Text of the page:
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Let's talk currency

Thanks for submitting your enquiry.

A Privalgo representative will be in touch with you shortly.

25 Eastcheap 2nd Floor
London EC3M 1DE
United Kingdom

+44 (0) 20 3880 0575

help@privalgo.co.uk

Office Hours
Monday - Friday
8:00am - 5:30pm

Budget 2020: Big plans unveiled and what they could mean

12 March 2020

The battle against Coronavirus

Newly appointed chancellor Rishi Sunak has delivered his first budget announcement which set out the Government’s fiscal plan for the coming year. As expected, infrastructure was the main event of the spending plan. So too was the mitigation of Coronavirus pressuring health services and businesses. Sunak pledged a £5bn emergency response fund to support the NHS and English public services. This was part of a wider £30bn package which will boost the economy. The expenditure is expected to be a good thing for Sterling alongside the other measures laid out for British business.

Hikes and cuts

As was expected in the run up to the budget, Stamp duty tax was raised by 2% for overseas buyers to the UK. This hike come four years after the introduction of a 3% surcharge on buying a second home and buy to let properties. Analysts for the housing market have said that most overseas buyers would have to pay both charges. As for the foreign investors themselves, their currency and exchange needs will shift once this duty comes into effect in April next year. Will Stephenson, relationship manager at leading FX specialist Privalgo gave his thoughts on what it means for his own  clients, and overseas buyers hoping to purchase in the UK.

“With this hike in fees, we expect that to affect 70,000 of the UK’s 1.2 million annual property transactions. So saving a significant amount on funds on currency transfers has become increasingly more important.” – Will Stephenson, Privalgo

The planned Corporation tax was scrapped however entrepreneurial relief has been dropped from £10m to just £1m. The idea being that this will save £6bn over the next five years. Sunak said this would not affect 80% of small businesses however there are arguments that the relief itself is a failed policy and doesn’t actually help or become accessible to, the majority of entrepreneurs.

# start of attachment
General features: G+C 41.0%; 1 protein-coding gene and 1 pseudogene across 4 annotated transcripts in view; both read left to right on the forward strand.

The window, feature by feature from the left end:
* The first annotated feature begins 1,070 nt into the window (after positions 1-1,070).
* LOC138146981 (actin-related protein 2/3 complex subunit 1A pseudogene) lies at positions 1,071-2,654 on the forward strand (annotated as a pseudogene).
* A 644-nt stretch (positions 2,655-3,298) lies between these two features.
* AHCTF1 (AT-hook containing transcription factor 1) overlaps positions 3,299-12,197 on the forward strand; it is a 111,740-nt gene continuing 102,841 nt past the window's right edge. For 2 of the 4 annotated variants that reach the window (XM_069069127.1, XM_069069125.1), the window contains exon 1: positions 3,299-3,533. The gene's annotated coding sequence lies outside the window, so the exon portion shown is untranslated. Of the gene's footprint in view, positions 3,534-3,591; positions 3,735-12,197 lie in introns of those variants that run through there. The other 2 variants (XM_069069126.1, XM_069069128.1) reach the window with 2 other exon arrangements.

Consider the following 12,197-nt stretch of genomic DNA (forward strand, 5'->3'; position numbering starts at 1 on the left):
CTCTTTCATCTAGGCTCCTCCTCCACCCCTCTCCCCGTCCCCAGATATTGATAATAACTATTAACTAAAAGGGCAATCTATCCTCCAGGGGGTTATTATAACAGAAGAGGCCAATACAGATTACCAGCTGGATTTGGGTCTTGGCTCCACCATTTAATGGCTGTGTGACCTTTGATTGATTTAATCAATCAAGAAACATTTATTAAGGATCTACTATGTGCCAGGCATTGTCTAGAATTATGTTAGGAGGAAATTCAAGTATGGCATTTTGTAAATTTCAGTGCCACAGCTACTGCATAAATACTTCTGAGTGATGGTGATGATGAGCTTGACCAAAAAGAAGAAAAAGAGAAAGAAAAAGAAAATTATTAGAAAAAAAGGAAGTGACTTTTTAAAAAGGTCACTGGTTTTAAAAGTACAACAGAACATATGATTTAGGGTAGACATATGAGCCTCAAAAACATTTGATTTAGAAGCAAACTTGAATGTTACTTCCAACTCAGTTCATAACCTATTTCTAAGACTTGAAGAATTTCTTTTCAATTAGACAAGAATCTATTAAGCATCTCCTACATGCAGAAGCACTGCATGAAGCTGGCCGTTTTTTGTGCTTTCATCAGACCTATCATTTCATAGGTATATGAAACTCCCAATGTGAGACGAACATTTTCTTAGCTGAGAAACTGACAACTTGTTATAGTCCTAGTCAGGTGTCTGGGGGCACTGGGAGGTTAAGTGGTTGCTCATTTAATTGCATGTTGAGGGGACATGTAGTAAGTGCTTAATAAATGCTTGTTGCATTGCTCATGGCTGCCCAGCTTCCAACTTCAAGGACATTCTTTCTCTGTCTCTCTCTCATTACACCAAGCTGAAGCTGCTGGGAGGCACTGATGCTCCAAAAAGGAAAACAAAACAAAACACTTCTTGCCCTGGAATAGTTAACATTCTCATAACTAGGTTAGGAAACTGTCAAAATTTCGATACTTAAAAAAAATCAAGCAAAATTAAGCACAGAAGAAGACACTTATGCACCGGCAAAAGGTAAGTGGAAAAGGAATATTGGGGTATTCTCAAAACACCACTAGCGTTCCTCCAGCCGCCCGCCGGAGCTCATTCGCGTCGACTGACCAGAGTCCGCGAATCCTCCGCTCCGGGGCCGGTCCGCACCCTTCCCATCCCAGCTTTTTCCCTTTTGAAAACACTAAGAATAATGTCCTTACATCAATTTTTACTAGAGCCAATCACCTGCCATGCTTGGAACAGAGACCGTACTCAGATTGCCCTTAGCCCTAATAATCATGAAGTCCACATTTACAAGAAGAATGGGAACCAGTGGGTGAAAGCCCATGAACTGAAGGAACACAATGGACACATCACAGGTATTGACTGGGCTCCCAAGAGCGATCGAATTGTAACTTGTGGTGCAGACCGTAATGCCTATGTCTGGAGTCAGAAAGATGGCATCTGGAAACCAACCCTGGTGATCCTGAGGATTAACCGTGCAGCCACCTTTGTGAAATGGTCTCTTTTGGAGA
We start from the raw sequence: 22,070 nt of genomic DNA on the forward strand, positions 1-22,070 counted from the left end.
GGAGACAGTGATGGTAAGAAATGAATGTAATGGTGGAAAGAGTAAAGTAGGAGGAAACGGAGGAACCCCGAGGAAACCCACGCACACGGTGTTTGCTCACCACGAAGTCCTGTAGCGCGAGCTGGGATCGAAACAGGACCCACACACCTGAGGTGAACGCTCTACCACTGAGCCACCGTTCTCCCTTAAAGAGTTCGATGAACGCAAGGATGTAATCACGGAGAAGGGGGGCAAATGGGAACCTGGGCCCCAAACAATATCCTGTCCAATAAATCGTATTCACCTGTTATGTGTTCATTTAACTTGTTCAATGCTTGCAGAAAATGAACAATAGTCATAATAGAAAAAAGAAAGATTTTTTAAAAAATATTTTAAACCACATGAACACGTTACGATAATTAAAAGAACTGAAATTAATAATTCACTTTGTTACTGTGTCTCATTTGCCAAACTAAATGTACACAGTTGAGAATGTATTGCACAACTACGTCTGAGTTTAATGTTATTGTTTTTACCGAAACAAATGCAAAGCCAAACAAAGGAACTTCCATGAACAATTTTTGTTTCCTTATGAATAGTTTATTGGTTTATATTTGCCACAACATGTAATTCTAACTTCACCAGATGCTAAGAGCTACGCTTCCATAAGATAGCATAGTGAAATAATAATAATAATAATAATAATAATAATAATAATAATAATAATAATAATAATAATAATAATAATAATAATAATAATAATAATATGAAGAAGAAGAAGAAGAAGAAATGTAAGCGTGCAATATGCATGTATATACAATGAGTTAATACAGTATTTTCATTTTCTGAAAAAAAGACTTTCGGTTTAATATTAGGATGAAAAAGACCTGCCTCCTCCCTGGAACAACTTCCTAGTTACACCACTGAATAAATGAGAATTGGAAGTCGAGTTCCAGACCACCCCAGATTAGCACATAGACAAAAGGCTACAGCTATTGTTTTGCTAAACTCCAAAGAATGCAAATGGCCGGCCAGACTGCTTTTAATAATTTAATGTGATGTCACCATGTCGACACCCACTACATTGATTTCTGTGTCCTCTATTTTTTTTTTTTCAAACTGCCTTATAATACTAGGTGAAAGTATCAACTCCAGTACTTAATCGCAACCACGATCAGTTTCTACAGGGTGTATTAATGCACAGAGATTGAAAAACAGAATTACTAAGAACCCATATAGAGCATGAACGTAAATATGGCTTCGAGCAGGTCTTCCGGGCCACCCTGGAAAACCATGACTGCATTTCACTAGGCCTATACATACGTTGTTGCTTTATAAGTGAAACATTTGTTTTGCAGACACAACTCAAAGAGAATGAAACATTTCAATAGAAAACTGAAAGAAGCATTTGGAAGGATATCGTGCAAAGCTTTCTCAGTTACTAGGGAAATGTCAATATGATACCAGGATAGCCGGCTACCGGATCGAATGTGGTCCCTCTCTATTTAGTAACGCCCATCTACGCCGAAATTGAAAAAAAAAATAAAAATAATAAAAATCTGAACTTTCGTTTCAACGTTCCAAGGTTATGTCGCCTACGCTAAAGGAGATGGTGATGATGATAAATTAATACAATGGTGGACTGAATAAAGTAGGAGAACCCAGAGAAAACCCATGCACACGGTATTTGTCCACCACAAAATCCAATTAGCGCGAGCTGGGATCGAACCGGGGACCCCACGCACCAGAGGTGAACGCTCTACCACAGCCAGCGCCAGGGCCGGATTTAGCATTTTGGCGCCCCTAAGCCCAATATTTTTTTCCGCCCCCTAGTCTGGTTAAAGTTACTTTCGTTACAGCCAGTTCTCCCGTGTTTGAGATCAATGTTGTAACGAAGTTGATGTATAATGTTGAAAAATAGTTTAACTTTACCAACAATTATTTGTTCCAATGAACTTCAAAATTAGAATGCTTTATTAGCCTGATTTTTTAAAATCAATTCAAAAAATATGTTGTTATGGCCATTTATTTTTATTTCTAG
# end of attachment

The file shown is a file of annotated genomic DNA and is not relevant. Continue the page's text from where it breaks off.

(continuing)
Elsewhere at the Treasury, interest rates were cut to 0.25%.  The lowest in history. Outgoing Governor Mark Carney said the bank would free up billions of pounds of lending power to help banks support firms who may be suffering in light of Coronavirus. This move had been anticipated as the first decisive decision of Carney’s successor, Andrew Bailey. Bailey was in attendance as Carney addressed the issue and outlined the BoE rate cut plan.

Meanwhile in America

Across the pond, Donald Trump took extreme measures by instigating a travel ban on Europe but not the UK. In a speech which saw him repeatedly refer to “this foreign virus” there was no clear plan laid out for America except the strict ban which also mistakenly included a ban on goods. Something the President had to roll back on Twitter that same evening.

Trump’s statement has seriously affected markets with Australia down 7.5% and the UK also falling by 5%. The UK is expecting an annual growth of 1.1%. The slowest since 2009.

An outline of what the budget covered can be found below:

  • Business rates – Retail, Leisure and hospitality firms with business rates below £51,00 will see that figure abolished.
  • Small business relief – Small firms will be able to access “business interruption” loans of up to £1.2m
  • UK Borrowing rates – Government to borrow £14.6bn more this year than previously forecast.
  • Broadband boosts – A £5bn spend on Gigabit broadband for hardest to reach areas of UK
  • Pub tax – Business rate discounts for pubs to rise from £1,000 to £5,000 this year
  • Plastic tax – Manufacturers and importers with products made from less than 30% recyclable material will be charged £200 per tonne
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